To the editor:
My mom has fibromyalgia and rheumatoid arthritis. There are days that her hands are so sore she wants to cut her fingers off. I hate to see her go through the pain and suffering that she does. In her case, these ailments aren’t fatal. But imagine if they were. Would you want to see a loved one go through daily pain and suffering, knowing that it will end with his or her death in six months or less? I know I wouldn’t. I would want to end the suffering for them as soon as I could.
Opponents of Question 2 say it is “flawed” because it does not require the patient to undergo a psychiatric evaluation before getting the end-of-life prescription, fearing most would be too depressed to make a legitimate decision. Really? They’ve just been given a “death sentence” of six months or less, how many do you think are not going to be depressed? They also portray the prescription of 100 pills in an inaccurate light. The patient doesn’t “pop” all 100 at the same time, but rather takes one or two every few hours over a period of days. The dosage of each pill is low enough that if it got into the wrong hands (or mouth), it would not be dangerous.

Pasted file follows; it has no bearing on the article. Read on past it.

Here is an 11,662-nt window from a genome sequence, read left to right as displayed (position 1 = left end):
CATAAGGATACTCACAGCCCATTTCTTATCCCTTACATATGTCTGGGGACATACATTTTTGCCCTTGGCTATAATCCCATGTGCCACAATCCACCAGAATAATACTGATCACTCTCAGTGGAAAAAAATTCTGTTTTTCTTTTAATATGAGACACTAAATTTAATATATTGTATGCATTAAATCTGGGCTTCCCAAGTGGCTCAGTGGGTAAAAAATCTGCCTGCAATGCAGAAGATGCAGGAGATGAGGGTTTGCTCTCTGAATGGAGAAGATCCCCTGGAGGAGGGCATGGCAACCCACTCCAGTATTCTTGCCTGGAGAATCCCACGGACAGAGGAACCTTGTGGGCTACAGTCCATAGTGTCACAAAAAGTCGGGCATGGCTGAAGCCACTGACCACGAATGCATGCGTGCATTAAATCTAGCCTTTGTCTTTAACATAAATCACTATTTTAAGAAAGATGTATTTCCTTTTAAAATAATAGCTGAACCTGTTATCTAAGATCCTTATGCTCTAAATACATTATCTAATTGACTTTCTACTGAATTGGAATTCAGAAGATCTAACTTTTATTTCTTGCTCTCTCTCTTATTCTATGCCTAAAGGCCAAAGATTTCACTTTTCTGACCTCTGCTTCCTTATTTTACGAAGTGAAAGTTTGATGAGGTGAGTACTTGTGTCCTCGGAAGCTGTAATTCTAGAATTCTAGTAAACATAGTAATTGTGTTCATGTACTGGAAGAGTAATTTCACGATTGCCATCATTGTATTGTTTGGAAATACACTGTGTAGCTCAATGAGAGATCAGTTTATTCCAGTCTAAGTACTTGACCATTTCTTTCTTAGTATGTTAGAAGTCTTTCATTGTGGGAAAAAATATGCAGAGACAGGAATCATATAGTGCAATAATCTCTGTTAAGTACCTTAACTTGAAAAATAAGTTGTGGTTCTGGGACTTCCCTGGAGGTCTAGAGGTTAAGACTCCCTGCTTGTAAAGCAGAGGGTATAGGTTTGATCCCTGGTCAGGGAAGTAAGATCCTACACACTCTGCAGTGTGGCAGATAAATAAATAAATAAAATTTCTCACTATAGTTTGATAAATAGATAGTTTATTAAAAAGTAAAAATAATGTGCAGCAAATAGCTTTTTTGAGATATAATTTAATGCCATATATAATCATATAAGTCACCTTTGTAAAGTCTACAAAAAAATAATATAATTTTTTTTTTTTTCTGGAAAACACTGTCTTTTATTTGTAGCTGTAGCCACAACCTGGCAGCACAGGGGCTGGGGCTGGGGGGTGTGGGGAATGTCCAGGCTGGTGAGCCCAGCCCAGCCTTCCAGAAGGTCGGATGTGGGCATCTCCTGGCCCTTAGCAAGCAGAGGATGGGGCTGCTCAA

I find it rather amusing that we “humanely” destroy our pets or other animals, but let Grandma or Aunt Jane suffer needlessly until finally the time comes. I am not going to get into a debate about the “merits” of abortion, but in general it is “accepted” as part of our society, having been legal for more than 40 years now. So, I have to ask, how is it OK to end a life before it really has started, but not to end a life that is just filled with suffering?